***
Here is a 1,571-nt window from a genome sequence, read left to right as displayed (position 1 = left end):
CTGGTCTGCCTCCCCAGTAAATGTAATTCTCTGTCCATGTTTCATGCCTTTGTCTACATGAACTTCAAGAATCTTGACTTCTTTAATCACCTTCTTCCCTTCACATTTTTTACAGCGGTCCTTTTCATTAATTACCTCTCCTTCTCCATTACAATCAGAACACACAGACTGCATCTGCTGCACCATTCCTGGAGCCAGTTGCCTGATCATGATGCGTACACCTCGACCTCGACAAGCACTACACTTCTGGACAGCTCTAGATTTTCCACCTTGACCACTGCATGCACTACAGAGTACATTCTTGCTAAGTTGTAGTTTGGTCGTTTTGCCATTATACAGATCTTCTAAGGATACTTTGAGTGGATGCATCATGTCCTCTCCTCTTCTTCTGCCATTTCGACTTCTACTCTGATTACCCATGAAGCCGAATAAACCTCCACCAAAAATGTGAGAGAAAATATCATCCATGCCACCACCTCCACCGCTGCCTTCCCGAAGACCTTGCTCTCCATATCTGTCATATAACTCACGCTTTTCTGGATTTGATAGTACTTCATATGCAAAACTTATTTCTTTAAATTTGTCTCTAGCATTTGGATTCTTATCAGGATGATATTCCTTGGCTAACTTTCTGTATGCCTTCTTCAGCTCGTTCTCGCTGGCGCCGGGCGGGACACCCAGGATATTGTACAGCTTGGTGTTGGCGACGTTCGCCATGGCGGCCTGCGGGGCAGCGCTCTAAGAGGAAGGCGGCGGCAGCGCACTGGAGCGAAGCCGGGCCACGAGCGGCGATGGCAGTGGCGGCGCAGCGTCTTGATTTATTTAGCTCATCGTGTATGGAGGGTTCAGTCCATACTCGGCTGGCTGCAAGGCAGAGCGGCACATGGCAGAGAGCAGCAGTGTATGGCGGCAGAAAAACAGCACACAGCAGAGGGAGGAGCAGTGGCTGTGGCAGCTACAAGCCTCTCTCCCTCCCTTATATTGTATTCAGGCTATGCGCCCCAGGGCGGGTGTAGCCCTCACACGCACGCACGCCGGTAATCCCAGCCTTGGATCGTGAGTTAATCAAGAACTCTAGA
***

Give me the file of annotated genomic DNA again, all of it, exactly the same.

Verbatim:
Here is a 1,571-nt window from a genome sequence, read left to right as displayed (position 1 = left end):
CTGGTCTGCCTCCCCAGTAAATGTAATTCTCTGTCCATGTTTCATGCCTTTGTCTACATGAACTTCAAGAATCTTGACTTCTTTAATCACCTTCTTCCCTTCACATTTTTTACAGCGGTCCTTTTCATTAATTACCTCTCCTTCTCCATTACAATCAGAACACACAGACTGCATCTGCTGCACCATTCCTGGAGCCAGTTGCCTGATCATGATGCGTACACCTCGACCTCGACAAGCACTACACTTCTGGACAGCTCTAGATTTTCCACCTTGACCACTGCATGCACTACAGAGTACATTCTTGCTAAGTTGTAGTTTGGTCGTTTTGCCATTATACAGATCTTCTAAGGATACTTTGAGTGGATGCATCATGTCCTCTCCTCTTCTTCTGCCATTTCGACTTCTACTCTGATTACCCATGAAGCCGAATAAACCTCCACCAAAAATGTGAGAGAAAATATCATCCATGCCACCACCTCCACCGCTGCCTTCCCGAAGACCTTGCTCTCCATATCTGTCATATAACTCACGCTTTTCTGGATTTGATAGTACTTCATATGCAAAACTTATTTCTTTAAATTTGTCTCTAGCATTTGGATTCTTATCAGGATGATATTCCTTGGCTAACTTTCTGTATGCCTTCTTCAGCTCGTTCTCGCTGGCGCCGGGCGGGACACCCAGGATATTGTACAGCTTGGTGTTGGCGACGTTCGCCATGGCGGCCTGCGGGGCAGCGCTCTAAGAGGAAGGCGGCGGCAGCGCACTGGAGCGAAGCCGGGCCACGAGCGGCGATGGCAGTGGCGGCGCAGCGTCTTGATTTATTTAGCTCATCGTGTATGGAGGGTTCAGTCCATACTCGGCTGGCTGCAAGGCAGAGCGGCACATGGCAGAGAGCAGCAGTGTATGGCGGCAGAAAAACAGCACACAGCAGAGGGAGGAGCAGTGGCTGTGGCAGCTACAAGCCTCTCTCCCTCCCTTATATTGTATTCAGGCTATGCGCCCCAGGGCGGGTGTAGCCCTCACACGCACGCACGCCGGTAATCCCAGCCTTGGATCGTGAGTTAATCAAGAACTCTAGA